Finances & Money

4 Money Saving Tips for Recent Graduates

money tips for graduates, money tips, money advice for graduates

For years, you anticipate the day you graduate from college and strike out into the world to embark on a fulfilling career. The day finally comes, the euphoria eventually wears off, and reality sinks its teeth in. The months after college graduation are often full of financial challenges as you settle into a new routine. How can you save money and make ends meet during this time?

Budget, Budget, Budget

coinsImage via Flickr by 401(K)2012

You landed a decent job, and it is a huge relief that you no longer have to subsist on ramen noodles and those free samples they give out at the supermarket. Still, it is easy to get so caught up in the thrill of having a fair income that you overspend.

For a few months, keep track of everything you spend and what you spend it on. This will help you get used to your monthly income so staying within its boundaries becomes second nature to you. It will also get you into a good habit so that when you take financial adventures in the future, you will know how much you can spend and not get in over your head.

There are tons of handy apps to help you budget. Level Money is a good basic budget app for iOS and Android. Mint is a popular app that helps out with all aspects of money management. If your bank has a mobile app, download that as well so you can keep a close eye on your checking and savings accounts.

Be Down on Debt

That shiny piece of plastic in your wallet is calling your name, but it is a siren waiting to lure you into a trap. If at all possible, avoid debt. One Forbes contributor says, “Debt is a dream killer.” Keeping your debt under control can free you up to pursue exciting career opportunities. If a once-in-a-lifetime job comes your way and you have to turn it down because it won’t cover your monthly credit card bills, you’ll end up regretting it for years.

Also bear in mind that more and more employers are checking the credit of potential employees. So take a moment and consider before you buy that enormous television, the brand new car, and that adorable house on the corner. Instead, focus on establishing your career.

Keeping your debt low will also allow you to continue your education without excessive financial worries. If you are in the medical field, for example, you can pursue an advanced online nursing degree while you gain practical experience working part time or full time—not overtime.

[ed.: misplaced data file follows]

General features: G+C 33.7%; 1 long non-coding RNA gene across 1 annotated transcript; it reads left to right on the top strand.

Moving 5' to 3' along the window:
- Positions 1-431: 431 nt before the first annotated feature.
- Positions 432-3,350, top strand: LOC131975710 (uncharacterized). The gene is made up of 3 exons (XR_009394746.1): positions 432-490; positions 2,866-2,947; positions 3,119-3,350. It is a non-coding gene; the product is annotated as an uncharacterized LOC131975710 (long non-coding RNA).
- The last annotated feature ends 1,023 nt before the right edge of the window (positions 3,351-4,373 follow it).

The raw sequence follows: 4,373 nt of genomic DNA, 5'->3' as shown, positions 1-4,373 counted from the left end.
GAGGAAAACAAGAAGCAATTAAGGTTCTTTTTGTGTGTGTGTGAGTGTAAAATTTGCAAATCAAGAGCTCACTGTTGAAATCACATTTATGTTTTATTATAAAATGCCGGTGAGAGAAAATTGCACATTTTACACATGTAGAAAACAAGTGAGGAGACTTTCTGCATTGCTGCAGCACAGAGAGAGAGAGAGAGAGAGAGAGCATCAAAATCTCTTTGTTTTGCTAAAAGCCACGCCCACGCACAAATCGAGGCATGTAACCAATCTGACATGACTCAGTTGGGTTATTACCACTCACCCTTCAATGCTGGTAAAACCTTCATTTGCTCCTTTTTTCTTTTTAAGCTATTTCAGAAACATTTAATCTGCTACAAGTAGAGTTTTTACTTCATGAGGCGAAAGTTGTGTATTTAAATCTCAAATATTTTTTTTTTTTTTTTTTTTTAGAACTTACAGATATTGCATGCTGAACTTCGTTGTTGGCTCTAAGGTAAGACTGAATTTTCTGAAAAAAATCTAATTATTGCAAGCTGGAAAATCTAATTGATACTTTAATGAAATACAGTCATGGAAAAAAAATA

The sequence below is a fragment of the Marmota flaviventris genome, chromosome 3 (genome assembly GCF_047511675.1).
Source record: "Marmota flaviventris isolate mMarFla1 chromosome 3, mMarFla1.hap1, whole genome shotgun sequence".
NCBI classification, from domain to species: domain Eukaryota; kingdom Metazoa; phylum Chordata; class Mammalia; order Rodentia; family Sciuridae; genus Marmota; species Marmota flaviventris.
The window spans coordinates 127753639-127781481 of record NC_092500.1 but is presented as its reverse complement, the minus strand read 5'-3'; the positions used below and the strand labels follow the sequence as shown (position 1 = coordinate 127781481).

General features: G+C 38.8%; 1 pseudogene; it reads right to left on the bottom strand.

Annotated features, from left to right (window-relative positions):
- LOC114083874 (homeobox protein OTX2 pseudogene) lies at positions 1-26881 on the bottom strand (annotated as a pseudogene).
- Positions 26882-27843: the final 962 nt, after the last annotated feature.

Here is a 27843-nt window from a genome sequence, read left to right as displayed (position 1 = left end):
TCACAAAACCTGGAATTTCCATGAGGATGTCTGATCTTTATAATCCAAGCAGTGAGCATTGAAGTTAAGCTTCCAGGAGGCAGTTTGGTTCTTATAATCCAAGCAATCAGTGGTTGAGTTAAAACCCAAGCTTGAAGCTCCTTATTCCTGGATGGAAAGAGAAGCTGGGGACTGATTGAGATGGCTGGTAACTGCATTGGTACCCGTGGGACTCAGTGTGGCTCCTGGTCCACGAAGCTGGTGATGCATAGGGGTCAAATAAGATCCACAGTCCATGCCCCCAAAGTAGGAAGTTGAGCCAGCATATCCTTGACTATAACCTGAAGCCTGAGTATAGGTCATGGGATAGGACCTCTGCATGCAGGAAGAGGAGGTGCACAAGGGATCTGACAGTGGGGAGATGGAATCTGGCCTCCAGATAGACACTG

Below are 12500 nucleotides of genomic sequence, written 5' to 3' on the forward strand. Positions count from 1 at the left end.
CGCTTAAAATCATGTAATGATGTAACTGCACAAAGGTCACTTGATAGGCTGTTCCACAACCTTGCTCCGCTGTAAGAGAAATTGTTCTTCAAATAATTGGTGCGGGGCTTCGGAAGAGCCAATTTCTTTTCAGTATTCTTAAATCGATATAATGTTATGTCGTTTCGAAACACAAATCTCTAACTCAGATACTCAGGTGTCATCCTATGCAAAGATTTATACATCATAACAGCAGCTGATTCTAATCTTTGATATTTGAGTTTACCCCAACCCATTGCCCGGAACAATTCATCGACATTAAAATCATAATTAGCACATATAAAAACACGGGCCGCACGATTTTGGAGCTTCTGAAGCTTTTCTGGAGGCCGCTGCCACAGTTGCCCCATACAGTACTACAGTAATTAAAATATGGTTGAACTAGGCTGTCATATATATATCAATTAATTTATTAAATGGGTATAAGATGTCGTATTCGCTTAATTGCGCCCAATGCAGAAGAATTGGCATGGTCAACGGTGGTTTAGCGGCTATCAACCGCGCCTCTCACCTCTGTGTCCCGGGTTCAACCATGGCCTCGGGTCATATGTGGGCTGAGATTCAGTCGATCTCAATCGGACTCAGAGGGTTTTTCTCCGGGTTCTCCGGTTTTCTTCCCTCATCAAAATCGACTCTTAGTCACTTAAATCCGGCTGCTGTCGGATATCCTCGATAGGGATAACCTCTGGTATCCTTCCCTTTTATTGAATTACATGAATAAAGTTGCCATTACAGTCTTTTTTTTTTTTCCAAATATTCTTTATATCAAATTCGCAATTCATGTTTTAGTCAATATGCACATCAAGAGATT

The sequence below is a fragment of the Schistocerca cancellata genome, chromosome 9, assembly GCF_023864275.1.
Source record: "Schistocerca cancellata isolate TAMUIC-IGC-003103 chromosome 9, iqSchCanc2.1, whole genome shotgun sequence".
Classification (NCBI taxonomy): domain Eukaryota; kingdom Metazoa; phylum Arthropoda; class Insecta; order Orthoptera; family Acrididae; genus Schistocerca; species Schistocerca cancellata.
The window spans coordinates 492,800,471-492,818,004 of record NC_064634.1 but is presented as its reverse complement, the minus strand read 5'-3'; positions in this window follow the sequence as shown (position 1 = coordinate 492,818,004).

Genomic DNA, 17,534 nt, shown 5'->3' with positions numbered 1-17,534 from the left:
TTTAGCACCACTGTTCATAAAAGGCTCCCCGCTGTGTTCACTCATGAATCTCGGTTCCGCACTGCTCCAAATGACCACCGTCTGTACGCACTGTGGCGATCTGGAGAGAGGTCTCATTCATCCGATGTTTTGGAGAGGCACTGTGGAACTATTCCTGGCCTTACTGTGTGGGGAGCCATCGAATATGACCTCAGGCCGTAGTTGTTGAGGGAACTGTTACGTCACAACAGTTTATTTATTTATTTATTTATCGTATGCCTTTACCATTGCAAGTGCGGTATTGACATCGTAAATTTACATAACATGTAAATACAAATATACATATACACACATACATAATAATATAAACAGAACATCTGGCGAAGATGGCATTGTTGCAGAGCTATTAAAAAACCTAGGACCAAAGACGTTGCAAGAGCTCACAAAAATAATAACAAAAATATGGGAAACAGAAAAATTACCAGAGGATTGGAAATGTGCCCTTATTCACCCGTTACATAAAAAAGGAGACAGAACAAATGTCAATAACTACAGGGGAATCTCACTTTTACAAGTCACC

Crash with Your Parents

Ignore the stigma that might come with living with your parents after you graduate college. If they are willing to give you free lodging for a few months while you get your career off the ground, take advantage of it. You can use this chance to save money, and maybe even take some out of those first few fabulous paychecks to reward yourself with an unforgettable vacation.

If hanging out with mom and dad for a while is out of the question, try to find a roommate so you can spare your wallet and have a place you can call your own.

Avoid Financial Kryptonite

While things like credit card and loan debt make for a heavy financial burden, so do bad everyday spending habits. When you keep track of your spending, you might notice that you spend four dollars on coffee every day or that you lost control at that great clothes sale.

Identify your financial weaknesses and think of plan to get them under control. If you can’t resist the daily lattes, buying an espresso machine for your home will work out cheaper in the long run than daily barista visits. If shopping is what gets you, carefully plan every trip you make to the mall and hold onto your receipts, so you can return things if you accidentally go overboard.

The time after college graduation marks the beginning of a new chapter in your life, and the possibilities for your career are endless. By managing your money wisely, you open yourself up to a universe of opportunities.

About the author



  • “Debt is a dream killer.” — I Love this!

    Debt ties you down and limits your options for a very long time.
    It’s amazing how much more freedom you have when you’ve eliminated debt from your life.

  • Crash with your parents is a good one. It isn’t really sexy, but you can save a boatload of cash by doing this for a couple of years while you get your finances in good shape.

  • I really wish that I had spent more time at home to save money after I graduated. Instead, I moved out in my first year of college and never looked back. It was a struggle to get through college without debt, while still living on my own and paying my own way. It would have been nice to save all that money!

  • Daisy,

    Thanks for stopping by and thanks for commenting.

    One thing I would add this is that folks in their early twenties should be putting as much away as possible. Compounding is more than just a theoretical abstraction, it works in practice, in that the more you put away the more you’ll have over time due to compounding.



  • Bob,

    The debt piece is a bit of a two edged sword. The article is mostly referring to credit card debt, which you definitely want to avoid. That said, debt which is low interest, tax deductible, and used to purchase an appreciating asset is generally okay to have.

    Although, that said there isn’t any way around debt. You’ve got to pay it off. If you don’t, there will be consequences – like your getting your credit nuked.



Leave a Comment